1. Developers ensuring last mile funding of their launched projects – While most developers had construction loans running on launched projects, the introduction of RERA and GST has changed the business model and assumptions. Loans are being swapped for newer ones, often with higher amounts, and longer moratoriums to cope with the changed scenario. While rates on a whole have declined, often bank loans are being replaced with those from NBFCs at a higher cost.

  2. Reduction in unit size/affordability – It is clear that the size of the luxury market was overestimated and products aimed at the mid-segment are more in demand and display better sales traction. There are of course some exceptions with premium products like Trump Towers, etc, but these are exceptions. Developers have gone back to the drawing board designing smaller, more practical units, which would bring these within the realms of affordability.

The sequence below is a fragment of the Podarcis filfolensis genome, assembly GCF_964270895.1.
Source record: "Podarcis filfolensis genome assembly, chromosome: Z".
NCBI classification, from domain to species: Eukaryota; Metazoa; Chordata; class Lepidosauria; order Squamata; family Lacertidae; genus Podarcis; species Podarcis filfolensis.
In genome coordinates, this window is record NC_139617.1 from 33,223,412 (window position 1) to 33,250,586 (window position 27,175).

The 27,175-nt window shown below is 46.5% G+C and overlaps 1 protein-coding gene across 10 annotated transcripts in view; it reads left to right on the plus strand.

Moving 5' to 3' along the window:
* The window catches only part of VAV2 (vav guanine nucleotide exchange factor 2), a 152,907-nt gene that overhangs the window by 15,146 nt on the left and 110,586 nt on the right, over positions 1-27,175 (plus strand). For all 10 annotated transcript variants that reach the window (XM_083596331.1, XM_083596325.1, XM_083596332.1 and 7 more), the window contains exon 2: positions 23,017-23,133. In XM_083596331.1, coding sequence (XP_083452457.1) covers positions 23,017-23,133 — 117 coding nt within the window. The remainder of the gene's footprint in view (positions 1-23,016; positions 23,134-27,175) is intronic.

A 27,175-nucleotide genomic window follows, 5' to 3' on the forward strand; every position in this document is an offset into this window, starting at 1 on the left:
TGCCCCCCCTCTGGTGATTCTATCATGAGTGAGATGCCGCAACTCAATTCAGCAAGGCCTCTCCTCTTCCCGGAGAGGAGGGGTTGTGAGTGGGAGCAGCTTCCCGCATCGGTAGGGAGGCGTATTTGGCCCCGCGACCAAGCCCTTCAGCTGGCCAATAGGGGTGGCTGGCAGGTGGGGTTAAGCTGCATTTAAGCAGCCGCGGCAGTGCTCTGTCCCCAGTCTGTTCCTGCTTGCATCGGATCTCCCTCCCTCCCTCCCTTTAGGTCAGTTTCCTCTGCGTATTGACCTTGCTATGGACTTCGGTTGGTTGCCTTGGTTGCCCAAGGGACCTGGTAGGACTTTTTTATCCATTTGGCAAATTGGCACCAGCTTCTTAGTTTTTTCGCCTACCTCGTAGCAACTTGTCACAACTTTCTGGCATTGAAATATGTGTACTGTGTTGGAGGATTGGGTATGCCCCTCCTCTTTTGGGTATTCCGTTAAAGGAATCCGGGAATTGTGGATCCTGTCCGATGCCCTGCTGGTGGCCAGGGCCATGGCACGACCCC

3. Price rationalisation – Developers also understand that there is a time value of money. Fresh products are being priced lower than before as higher volumes would still ensure decent IRR’s compared to higher priced units that would take several years to sell out.

  4. Prioritisation – Mostly developers who probably were not in the first tier in terms of delivery, commitments, etc,  (who intend to ride this period out and hope to come out with fewer bruises) realise that their focus needs to be on ensuring completion of their launched products. They are sensibly not launching new projects as they are aware these are not going to sell unless they demonstrate delivery performance in the foreseeable future.